People join cults such as Heaven's Gate, the People's Temple, and Branch Davidians voluntarily, usually because they are looking for something to believe in or because they need to have a feeling of belonging.
Some cults are relatively harmless and provide members with the psychological support they are looking for, others, called destructive or totalist cults, are deeply malevolent.
Returning to Dr. Dimsdale, he says that with totalist cults “initiation ceremonies are sometimes held after a period of sleep deprivation. When sleep is curtailed, judgment deteriorates and people become more suggestible.” Other controlling techniques that are sometimes used by these cults are:
- Encouraging behaviour that might make the person feel guilty;
- Clandestine application of drugs; and,
- Curtailing freedom.
A strong sense of dependence on the cult is created, but is it brainwashing?
Writing for howstuffworks.com, Julia Layton notes that “A destructive (or totalist) cult exploits its members' vulnerability in order to gain complete control over them, often using unethical psychological techniques to bring about thought reform.”
Such cults cannot exist without a charismatic leader who has the persuasive ability to make people follow him without question, to the point of killing themselves.
That sounds a lot like brainwashing.
Professor Melissa Burkley looked at how Keith Raniere used relatively simple psychological tricks to coax people into his sex cult, Nxivm. For Psychology Today she writes that “He certainly had a good grasp of how to use basic psychology against people in order to get them to comply. And, despite what we tell ourselves, we are all vulnerable to manipulation via these basic psychological principles.”
Mass Delusion or Brainwashing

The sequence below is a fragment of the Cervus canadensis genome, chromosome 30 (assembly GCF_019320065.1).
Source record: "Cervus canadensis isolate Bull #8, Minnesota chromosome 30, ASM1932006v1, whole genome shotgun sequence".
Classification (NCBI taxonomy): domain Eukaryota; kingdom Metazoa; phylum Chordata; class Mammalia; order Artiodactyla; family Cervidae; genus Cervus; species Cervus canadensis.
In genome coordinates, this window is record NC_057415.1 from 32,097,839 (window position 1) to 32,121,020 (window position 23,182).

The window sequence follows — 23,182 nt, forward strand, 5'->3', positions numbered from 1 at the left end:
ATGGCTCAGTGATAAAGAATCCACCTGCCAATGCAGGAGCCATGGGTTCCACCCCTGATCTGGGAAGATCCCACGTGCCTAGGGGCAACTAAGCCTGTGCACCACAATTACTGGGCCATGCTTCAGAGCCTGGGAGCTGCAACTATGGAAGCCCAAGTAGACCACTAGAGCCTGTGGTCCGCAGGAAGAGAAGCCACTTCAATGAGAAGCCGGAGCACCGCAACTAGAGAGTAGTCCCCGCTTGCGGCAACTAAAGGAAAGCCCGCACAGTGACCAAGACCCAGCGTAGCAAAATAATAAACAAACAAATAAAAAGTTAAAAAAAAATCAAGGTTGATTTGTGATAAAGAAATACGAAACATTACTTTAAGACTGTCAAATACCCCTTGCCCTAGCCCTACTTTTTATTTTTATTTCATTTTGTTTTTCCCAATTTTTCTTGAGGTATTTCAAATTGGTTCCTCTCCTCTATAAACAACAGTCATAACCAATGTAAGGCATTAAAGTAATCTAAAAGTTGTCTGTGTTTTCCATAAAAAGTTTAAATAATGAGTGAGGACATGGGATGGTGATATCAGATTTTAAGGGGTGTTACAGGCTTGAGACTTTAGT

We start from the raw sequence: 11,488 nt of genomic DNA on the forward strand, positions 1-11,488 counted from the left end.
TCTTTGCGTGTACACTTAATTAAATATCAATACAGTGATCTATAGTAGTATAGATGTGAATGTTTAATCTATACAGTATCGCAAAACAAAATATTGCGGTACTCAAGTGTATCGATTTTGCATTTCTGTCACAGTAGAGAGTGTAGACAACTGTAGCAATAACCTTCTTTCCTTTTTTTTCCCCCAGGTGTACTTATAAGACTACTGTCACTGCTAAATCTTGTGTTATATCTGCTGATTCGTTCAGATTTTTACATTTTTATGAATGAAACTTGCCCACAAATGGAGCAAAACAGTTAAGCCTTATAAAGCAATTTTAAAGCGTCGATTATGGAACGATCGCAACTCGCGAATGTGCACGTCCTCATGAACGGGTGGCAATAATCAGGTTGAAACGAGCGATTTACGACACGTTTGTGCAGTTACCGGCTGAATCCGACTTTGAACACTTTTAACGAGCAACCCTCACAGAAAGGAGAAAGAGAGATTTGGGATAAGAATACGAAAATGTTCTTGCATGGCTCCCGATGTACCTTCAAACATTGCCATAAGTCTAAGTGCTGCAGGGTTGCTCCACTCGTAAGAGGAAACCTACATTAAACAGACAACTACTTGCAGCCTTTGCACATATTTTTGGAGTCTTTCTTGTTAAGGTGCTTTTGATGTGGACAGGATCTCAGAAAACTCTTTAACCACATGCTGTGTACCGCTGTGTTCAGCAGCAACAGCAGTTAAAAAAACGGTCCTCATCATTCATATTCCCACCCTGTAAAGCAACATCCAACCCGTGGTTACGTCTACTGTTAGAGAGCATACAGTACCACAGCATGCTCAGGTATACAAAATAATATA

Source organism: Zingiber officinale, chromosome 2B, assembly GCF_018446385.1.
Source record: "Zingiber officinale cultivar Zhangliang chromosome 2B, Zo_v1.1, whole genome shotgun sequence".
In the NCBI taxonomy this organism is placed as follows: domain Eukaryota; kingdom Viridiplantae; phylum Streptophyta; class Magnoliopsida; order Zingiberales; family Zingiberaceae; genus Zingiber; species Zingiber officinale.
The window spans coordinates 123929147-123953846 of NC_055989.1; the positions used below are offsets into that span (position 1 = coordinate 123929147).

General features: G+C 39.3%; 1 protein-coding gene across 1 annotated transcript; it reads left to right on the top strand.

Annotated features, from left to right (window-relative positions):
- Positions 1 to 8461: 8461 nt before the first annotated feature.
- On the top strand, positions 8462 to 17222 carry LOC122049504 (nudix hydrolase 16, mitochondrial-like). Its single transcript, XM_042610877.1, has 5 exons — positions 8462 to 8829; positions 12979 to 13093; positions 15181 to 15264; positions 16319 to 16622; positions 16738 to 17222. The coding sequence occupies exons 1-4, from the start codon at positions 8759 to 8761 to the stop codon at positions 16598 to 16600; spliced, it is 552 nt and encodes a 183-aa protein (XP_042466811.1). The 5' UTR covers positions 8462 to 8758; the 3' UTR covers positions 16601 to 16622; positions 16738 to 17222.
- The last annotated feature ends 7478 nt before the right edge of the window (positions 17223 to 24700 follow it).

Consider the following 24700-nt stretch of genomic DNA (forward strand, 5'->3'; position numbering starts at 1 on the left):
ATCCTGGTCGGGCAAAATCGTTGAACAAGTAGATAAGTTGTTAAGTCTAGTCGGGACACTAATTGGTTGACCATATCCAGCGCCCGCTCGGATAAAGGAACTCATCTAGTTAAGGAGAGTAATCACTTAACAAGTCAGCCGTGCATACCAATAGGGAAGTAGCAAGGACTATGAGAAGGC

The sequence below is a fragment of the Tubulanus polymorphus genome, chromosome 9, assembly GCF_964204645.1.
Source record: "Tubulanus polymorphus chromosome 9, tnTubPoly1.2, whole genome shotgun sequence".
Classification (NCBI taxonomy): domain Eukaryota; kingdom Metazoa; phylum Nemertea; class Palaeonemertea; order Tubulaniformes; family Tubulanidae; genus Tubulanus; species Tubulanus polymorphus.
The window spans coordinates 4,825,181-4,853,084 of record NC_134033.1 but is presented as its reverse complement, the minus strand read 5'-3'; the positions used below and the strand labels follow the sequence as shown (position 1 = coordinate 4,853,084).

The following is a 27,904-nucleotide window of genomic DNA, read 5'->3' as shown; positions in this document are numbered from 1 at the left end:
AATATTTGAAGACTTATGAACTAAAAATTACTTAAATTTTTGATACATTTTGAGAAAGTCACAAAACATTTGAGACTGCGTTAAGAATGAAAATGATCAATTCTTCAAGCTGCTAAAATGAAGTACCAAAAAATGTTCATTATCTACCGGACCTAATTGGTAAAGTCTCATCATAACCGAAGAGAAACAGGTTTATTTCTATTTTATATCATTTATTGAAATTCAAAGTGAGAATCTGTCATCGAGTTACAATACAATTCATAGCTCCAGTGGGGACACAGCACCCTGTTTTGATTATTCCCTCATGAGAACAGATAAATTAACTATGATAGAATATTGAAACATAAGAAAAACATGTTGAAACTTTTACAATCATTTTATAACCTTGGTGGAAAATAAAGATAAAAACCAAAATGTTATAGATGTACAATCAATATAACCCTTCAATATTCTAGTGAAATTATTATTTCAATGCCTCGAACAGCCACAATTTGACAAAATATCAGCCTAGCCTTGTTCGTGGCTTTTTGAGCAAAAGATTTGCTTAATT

There is overwhelming evidence that the 2020 U.S. presidential election was free, fair, and open. There is zero evidence the election was fraudulent and stolen from Donald Trump. Yet, a January 2022 poll carried out by Axios-Momentive found that 40 percent of those surveyed (102 million people of voting age) believe that Joe Biden did not legitimately win the election.
- Edward Hunter was a propagandist with the U.S. Office of Strategic Services. He is credited with creating the word “brainwashing” in 1950 when bogus confessions were made Western prisoners of war held by China.
- In 1955, the Central Intelligence Agency ran Operation Midnight Climax as part of its brainwashing experiments. It involved hiring prostitutes who would bring their clients back to a CIA safe house. There, the men would unknowingly be slipped LSD in a drink and taken to a bedroom equipped with a two-way mirror. CIA agents sitting behind the mirror to observe the action concluded that a good time to extract secrets from a subject was immediately after sex.
- The Manchurian Candidate was a 1959 novel, later a movie, in which the central character, an American, is captured by the Soviet Union and brainwashed into becoming an assassin in his native country. Inspired by the story, Israel's spy agency Mossad tried to reproduce the same thing in real life. They attempted to brainwash a Palestinian prisoner into assassinating the Palestine Liberation Organisation leader Yasser Arafat. They smuggled the would-be assassin, known only as Fatkhi, into Palestinian territory and waited for news of Arafat's murder. However, Fatkhi only pretended to have been brainwashed and went straight to a police station to tell his story of how Mossad had tried to dupe him.
- “How Brainwashing Works.” Julia Layton & Alia Hoyt, science.com, October 4, 2021.
- “North Korean Brainwashing During Korean War.” archive.org, undated.
- “1950s–1960s: Dr. Ewen Cameron Destroyed Minds at Allan Memorial Hospital in Montreal.” Alliance for Human Research Protection, January 18, 2015.
- “Brainwashing Has a Grim History that We Shouldn’t Dismiss.” Joel E. Dimsdale, Psyche, November 24, 2021.
- “How Cults Work.” Julia Layton, howstuffworks.com,
- “3 Psychological Principles Nxivm Used to Brainwash Its Members.” Melissa Burkley, Psychology Today, November 18, 2020.
- “More than 40% in US Do not Believe Biden Legitimately Won Election – Poll.” Maya Yang, The Guardian, January 5, 2020.
- “Rise And Kill First: The Secret History of Israel's Targeted Assassinations.” Ronen Bergman, John Murray Publishing, 2018.
This content is accurate and true to the best of the author’s knowledge and is not meant to substitute for formal and individualized advice from a qualified professional.
© 2022 Rupert Taylor